I figured I should at least take a stab at my own question.
My personal answer is similar to Yondalia's. We started doing foster care because there was such a need and then we realized we were pretty good at it. And then we concluded that it would be nice to not have to say goodbye to kids, and started adopting instead. Once we got going, we figured that if we already knew what we were doing, were fairly good at it, and had empty beds, with all the kids waiting we should keep going
I think that the journey to adopt has to be headed into with eyes wide open. And there should be a combination of reasons for choosing a difficult path. Some of them are selfish, but not in the ways that most people might think. It meets a need in me, for example, to make a difference in someone's life -- to do the right thing -- to contribute to society -- to do what I feel God has planned for me. I also am very grateful for the life experiences I have had, the ways I have grown, and the incredible people I have met through my journey. But I was a whole person before I became a parent. I didn't need a child to complete me. I'm not saying that this is even a bad thing. But if that is someone's goal, disappointment is certain if they adopt from foster care. The child is not going to give back in the same way that a birth child or a child adopted at birth MAY be able to.
I also believe that there needs to be the knowledge of what we as people can do. I met with a man and his wife recently and he said, "When I read the case file I was worried about how bad my life would be if I agreed to parent these children. And then, a few days later, my thinking began to shift, and I started to worry about how bad their lives might be if I didn't agree to parent them. We have the ability to do this. We can provide them a home. And so, even though we know it will be hard, we need to do so."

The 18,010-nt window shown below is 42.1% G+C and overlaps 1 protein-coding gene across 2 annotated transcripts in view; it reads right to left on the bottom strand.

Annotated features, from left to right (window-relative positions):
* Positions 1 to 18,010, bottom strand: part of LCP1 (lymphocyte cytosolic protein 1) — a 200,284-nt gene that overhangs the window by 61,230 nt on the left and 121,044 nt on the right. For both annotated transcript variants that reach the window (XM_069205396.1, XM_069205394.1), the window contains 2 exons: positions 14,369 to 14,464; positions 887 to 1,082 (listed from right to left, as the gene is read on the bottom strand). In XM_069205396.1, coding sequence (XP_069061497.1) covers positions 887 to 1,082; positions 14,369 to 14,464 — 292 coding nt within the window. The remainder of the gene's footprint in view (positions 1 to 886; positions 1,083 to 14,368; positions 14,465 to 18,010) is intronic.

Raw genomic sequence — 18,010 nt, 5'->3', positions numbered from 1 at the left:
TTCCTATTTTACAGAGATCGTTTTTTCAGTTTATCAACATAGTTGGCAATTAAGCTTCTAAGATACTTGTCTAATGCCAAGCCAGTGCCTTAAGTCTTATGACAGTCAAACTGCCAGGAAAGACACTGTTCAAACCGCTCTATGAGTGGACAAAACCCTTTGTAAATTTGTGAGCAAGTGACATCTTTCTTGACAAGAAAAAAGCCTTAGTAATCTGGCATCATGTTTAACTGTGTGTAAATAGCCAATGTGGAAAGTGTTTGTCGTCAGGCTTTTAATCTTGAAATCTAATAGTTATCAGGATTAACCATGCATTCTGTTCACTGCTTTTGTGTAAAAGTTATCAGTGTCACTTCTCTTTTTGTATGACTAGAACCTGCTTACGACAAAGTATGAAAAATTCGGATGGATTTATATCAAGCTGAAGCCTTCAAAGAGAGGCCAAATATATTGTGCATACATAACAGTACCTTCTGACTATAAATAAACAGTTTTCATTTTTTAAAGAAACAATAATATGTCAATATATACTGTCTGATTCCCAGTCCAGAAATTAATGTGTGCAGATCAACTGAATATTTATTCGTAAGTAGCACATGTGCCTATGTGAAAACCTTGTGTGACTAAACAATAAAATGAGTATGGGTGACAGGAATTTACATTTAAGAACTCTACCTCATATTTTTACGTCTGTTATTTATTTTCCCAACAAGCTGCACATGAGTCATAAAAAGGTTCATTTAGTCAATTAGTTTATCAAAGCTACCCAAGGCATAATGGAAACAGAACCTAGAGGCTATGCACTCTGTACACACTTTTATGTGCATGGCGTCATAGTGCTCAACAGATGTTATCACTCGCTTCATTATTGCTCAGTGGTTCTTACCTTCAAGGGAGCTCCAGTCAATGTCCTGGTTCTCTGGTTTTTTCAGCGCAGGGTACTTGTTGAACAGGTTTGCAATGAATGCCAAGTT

The focus of older child adoption must be on the needs of the children. And I think that my frusration and anger in my post the other day has more to do with the crazy myth that is out there that if you get young kids with no diagnosis then life is going to be much easier than if you get an older kid with multiple diagnosis. And the fact is, it doesn't always work out that way. In fact, sometimes it works the exact opposite.
If we head into adopting a young child with the idea of what we absolutely can't handle, we just might get it down the road. And then what? You roll with it, right? And so why not know what you're getting into...
Just a few of my undending thoughts.
I guess my main point was this. Don't not do something because it looks like it might be tough. It can end up being the most amazing journey.
Our most recent adoption came at 12, the oldest kid we ever adopted and he is so awesome at 13. He has not a single issue. And our hardest kid came at 20 months.
So.... sometimes you gotta just do it. Don't assume that the ones that look the hardest are impossible. A kid that's been in foster care for many years is going to have a lot of diagnosis and a lot of paperwork. But currently may be in much better shape at 14 than any kid you get now, at age 4, is going to be in 10 years.
Hope this is making some sense.